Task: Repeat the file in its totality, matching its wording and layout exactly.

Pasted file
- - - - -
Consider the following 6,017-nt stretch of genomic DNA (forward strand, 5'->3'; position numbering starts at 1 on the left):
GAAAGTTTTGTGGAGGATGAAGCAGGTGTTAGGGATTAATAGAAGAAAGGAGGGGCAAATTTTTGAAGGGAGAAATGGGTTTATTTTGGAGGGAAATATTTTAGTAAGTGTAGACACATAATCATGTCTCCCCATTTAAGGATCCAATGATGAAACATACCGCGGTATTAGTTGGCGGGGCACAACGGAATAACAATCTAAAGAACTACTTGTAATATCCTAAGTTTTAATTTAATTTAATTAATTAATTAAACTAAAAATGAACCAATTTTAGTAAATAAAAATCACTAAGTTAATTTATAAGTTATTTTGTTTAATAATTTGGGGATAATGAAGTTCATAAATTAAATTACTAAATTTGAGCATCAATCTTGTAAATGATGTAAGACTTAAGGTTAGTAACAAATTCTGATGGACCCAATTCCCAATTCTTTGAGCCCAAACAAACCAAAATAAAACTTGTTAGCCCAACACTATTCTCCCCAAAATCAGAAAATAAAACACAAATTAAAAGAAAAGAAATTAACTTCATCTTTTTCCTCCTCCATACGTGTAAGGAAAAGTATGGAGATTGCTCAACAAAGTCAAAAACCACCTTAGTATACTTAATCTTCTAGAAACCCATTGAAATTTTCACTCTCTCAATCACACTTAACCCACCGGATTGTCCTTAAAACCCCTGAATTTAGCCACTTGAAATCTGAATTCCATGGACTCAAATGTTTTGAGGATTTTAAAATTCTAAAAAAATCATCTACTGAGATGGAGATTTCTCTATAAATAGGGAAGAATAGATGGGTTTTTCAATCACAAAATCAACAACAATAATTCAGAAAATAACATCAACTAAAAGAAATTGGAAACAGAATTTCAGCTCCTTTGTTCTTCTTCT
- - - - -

Consider the following 6,017-nt stretch of genomic DNA (forward strand, 5'->3'; position numbering starts at 1 on the left):
GAAAGTTTTGTGGAGGATGAAGCAGGTGTTAGGGATTAATAGAAGAAAGGAGGGGCAAATTTTTGAAGGGAGAAATGGGTTTATTTTGGAGGGAAATATTTTAGTAAGTGTAGACACATAATCATGTCTCCCCATTTAAGGATCCAATGATGAAACATACCGCGGTATTAGTTGGCGGGGCACAACGGAATAACAATCTAAAGAACTACTTGTAATATCCTAAGTTTTAATTTAATTTAATTAATTAATTAAACTAAAAATGAACCAATTTTAGTAAATAAAAATCACTAAGTTAATTTATAAGTTATTTTGTTTAATAATTTGGGGATAATGAAGTTCATAAATTAAATTACTAAATTTGAGCATCAATCTTGTAAATGATGTAAGACTTAAGGTTAGTAACAAATTCTGATGGACCCAATTCCCAATTCTTTGAGCCCAAACAAACCAAAATAAAACTTGTTAGCCCAACACTATTCTCCCCAAAATCAGAAAATAAAACACAAATTAAAAGAAAAGAAATTAACTTCATCTTTTTCCTCCTCCATACGTGTAAGGAAAAGTATGGAGATTGCTCAACAAAGTCAAAAACCACCTTAGTATACTTAATCTTCTAGAAACCCATTGAAATTTTCACTCTCTCAATCACACTTAACCCACCGGATTGTCCTTAAAACCCCTGAATTTAGCCACTTGAAATCTGAATTCCATGGACTCAAATGTTTTGAGGATTTTAAAATTCTAAAAAAATCATCTACTGAGATGGAGATTTCTCTATAAATAGGGAAGAATAGATGGGTTTTTCAATCACAAAATCAACAACAATAATTCAGAAAATAACATCAACTAAAAGAAATTGGAAACAGAATTTCAGCTCCTTTGTTCTTCTTCT